Version three of ITIL, the IT Infrastructure Library, which is about to be launched, will help IT directors and CIOS demonstrate a return on investment from adopting the methodology, according to Sharon Taylor, ITIL's chief architect.
What’s prompting the need for ITIL Version 3?
The landscape of IT, and indeed IT service management, changes at a very rapid pace. When Version 2 was released, some of the landscape was different than it is today. An example is that the use of outsourced partnerships was not the rule of the day during that time.
How will Version 3 help with outsourcing?
[It will] deal with the strategies about outsourcing: When is it right to consider, in what form should that take, through to the design of how you actually execute an [outsourcing] decision or strategy.
How do you know that you’re giving good advice?
The content of ITIL itself has not been developed in a vacuum by any means. Our philosophy has been to use the experience and the best practices of what’s going on in the industry, in a diverse client base.
How many people contribute to this?
We’re talking upward of thousands.
What else is new in Version 3?
One of the gaps that evolved was that the focus on service management became very operationally based. The big change that we’re introducing is to take a broader viewpoint of what service management encompasses, [including] strategic considerations, the design implications, the cultural and organizational change implications. So the major shift is to introduce service management from a life-cycle perspective, as opposed to just a process-based view.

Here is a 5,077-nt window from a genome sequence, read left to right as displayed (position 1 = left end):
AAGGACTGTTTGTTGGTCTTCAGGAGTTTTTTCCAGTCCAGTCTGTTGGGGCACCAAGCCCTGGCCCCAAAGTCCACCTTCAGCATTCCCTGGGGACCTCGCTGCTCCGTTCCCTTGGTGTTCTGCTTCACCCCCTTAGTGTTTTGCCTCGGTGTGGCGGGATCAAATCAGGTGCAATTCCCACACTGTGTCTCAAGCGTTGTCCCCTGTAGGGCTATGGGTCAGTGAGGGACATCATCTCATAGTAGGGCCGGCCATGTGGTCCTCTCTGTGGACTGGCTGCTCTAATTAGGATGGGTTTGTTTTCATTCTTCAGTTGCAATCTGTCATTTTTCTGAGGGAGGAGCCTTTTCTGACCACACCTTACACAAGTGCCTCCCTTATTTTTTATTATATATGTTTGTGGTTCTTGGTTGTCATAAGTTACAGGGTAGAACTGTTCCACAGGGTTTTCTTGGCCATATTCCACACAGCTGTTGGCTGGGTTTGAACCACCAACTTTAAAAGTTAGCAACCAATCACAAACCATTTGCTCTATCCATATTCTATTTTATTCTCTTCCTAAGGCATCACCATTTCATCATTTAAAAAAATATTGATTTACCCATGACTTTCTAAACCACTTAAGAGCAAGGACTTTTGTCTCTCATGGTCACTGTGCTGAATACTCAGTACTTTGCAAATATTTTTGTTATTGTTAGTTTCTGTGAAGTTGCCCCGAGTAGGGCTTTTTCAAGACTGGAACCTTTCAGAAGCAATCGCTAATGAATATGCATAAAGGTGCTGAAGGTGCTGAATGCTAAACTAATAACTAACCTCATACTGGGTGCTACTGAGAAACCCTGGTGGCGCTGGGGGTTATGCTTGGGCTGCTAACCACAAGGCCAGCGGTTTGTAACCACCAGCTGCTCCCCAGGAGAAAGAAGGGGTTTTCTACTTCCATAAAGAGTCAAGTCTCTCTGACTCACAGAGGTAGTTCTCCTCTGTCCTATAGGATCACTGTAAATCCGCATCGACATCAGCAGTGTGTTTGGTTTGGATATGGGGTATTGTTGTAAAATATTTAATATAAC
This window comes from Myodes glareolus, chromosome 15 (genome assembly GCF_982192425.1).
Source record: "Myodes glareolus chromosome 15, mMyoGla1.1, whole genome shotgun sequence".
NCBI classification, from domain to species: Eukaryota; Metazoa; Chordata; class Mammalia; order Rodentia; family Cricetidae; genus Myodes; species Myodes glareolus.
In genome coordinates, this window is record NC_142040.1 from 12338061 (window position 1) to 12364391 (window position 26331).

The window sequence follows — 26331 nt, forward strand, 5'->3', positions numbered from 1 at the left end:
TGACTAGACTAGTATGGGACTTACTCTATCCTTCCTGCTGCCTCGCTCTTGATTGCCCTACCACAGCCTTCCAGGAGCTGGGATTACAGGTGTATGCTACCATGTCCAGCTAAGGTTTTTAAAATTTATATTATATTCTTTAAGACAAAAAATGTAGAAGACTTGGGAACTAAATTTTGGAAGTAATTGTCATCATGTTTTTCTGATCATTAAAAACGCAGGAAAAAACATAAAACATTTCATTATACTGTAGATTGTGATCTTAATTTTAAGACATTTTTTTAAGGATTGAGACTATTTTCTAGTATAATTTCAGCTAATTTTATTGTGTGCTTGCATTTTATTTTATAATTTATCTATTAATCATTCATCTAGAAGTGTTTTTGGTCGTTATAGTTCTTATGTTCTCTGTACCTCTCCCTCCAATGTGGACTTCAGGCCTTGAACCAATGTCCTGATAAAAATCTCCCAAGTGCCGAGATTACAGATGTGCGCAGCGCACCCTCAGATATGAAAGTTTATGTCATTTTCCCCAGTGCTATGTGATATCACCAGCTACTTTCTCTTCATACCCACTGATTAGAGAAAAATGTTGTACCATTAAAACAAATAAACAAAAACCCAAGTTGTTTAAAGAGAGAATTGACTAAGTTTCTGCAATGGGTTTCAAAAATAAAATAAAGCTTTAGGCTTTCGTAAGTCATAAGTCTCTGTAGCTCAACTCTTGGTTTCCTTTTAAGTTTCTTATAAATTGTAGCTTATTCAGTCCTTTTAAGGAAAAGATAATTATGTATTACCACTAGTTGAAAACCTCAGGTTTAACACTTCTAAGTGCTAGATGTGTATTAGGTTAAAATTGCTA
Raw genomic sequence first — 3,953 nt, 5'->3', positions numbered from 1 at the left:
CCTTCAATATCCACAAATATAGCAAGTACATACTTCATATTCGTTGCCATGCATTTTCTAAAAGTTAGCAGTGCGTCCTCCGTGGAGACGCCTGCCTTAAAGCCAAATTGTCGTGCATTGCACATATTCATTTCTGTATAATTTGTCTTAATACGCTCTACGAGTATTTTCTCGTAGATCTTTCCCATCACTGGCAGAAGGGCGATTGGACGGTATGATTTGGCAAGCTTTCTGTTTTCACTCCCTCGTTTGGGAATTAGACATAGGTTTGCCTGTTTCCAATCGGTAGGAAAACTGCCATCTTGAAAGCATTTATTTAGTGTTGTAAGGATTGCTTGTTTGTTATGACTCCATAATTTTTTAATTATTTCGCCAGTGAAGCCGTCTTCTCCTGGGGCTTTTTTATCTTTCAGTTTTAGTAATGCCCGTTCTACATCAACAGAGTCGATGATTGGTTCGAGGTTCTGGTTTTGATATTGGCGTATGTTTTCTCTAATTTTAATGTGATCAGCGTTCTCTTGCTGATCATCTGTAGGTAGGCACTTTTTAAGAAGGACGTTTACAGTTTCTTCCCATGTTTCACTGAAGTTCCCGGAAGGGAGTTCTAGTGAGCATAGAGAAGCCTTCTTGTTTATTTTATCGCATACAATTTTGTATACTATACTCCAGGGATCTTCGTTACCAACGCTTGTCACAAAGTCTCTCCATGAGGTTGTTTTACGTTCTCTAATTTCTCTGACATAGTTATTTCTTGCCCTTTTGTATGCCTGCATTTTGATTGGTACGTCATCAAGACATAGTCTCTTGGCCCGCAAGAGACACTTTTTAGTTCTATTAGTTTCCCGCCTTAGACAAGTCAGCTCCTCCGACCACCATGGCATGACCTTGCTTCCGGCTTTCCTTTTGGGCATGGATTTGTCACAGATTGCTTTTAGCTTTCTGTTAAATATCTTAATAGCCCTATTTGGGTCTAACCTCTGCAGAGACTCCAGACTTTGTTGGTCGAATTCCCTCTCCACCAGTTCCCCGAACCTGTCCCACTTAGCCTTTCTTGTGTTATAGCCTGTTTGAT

What’s going to be the takeaway for CIOs?
One of the things that is most difficult to do with the current version of ITIL is develop a solid business case for return on investment. IT organizations face competition through outsourcing service providers; they are being required to operate and manage themselves as businesses and produce value.
From a CIO perspective, the biggest benefit that this [new] version of ITIL brings is that we have added guidance that allows senior executives to be able to demonstrate, measure and produce a return on investment for supporting a unified best-practice framework for service management. It helps them to demonstrate why investing in good service practices gives them a solid return on investment.